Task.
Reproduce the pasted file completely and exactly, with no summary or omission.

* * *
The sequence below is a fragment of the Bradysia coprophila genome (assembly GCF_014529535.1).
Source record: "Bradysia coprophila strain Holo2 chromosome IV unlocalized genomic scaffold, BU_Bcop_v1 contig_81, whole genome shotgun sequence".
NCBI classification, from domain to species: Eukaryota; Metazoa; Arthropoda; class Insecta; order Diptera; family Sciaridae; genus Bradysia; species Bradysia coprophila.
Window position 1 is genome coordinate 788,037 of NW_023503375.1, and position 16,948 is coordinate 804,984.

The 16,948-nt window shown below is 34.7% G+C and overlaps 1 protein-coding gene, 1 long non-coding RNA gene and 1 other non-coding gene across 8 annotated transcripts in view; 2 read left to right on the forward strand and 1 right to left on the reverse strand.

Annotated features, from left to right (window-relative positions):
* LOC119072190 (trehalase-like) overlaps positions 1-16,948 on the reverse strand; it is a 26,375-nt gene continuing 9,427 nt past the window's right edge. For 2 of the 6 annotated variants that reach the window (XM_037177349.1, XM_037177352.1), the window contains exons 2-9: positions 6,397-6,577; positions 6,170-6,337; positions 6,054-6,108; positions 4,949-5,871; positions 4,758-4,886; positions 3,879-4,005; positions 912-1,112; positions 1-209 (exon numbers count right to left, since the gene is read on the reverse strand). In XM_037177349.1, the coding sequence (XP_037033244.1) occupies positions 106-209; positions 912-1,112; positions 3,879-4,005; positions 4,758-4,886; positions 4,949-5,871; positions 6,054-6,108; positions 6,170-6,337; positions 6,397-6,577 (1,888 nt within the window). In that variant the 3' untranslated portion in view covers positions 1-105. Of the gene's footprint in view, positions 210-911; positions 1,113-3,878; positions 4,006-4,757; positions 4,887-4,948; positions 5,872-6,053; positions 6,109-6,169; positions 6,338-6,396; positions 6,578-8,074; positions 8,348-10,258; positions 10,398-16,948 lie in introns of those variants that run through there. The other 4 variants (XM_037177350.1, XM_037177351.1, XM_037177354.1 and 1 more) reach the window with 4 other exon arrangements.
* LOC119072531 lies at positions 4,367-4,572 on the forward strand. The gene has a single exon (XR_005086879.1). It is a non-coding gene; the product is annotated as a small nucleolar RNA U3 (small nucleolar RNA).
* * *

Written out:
The sequence below is a fragment of the Bradysia coprophila genome (assembly GCF_014529535.1).
Source record: "Bradysia coprophila strain Holo2 chromosome IV unlocalized genomic scaffold, BU_Bcop_v1 contig_81, whole genome shotgun sequence".
NCBI classification, from domain to species: Eukaryota; Metazoa; Arthropoda; class Insecta; order Diptera; family Sciaridae; genus Bradysia; species Bradysia coprophila.
Window position 1 is genome coordinate 788,037 of NW_023503375.1, and position 16,948 is coordinate 804,984.

The 16,948-nt window shown below is 34.7% G+C and overlaps 1 protein-coding gene, 1 long non-coding RNA gene and 1 other non-coding gene across 8 annotated transcripts in view; 2 read left to right on the forward strand and 1 right to left on the reverse strand.

Annotated features, from left to right (window-relative positions):
* LOC119072190 (trehalase-like) overlaps positions 1-16,948 on the reverse strand; it is a 26,375-nt gene continuing 9,427 nt past the window's right edge. For 2 of the 6 annotated variants that reach the window (XM_037177349.1, XM_037177352.1), the window contains exons 2-9: positions 6,397-6,577; positions 6,170-6,337; positions 6,054-6,108; positions 4,949-5,871; positions 4,758-4,886; positions 3,879-4,005; positions 912-1,112; positions 1-209 (exon numbers count right to left, since the gene is read on the reverse strand). In XM_037177349.1, the coding sequence (XP_037033244.1) occupies positions 106-209; positions 912-1,112; positions 3,879-4,005; positions 4,758-4,886; positions 4,949-5,871; positions 6,054-6,108; positions 6,170-6,337; positions 6,397-6,577 (1,888 nt within the window). In that variant the 3' untranslated portion in view covers positions 1-105. Of the gene's footprint in view, positions 210-911; positions 1,113-3,878; positions 4,006-4,757; positions 4,887-4,948; positions 5,872-6,053; positions 6,109-6,169; positions 6,338-6,396; positions 6,578-8,074; positions 8,348-10,258; positions 10,398-16,948 lie in introns of those variants that run through there. The other 4 variants (XM_037177350.1, XM_037177351.1, XM_037177354.1 and 1 more) reach the window with 4 other exon arrangements.
* LOC119072531 lies at positions 4,367-4,572 on the forward strand. The gene has a single exon (XR_005086879.1). It is a non-coding gene; the product is annotated as a small nucleolar RNA U3 (small nucleolar RNA).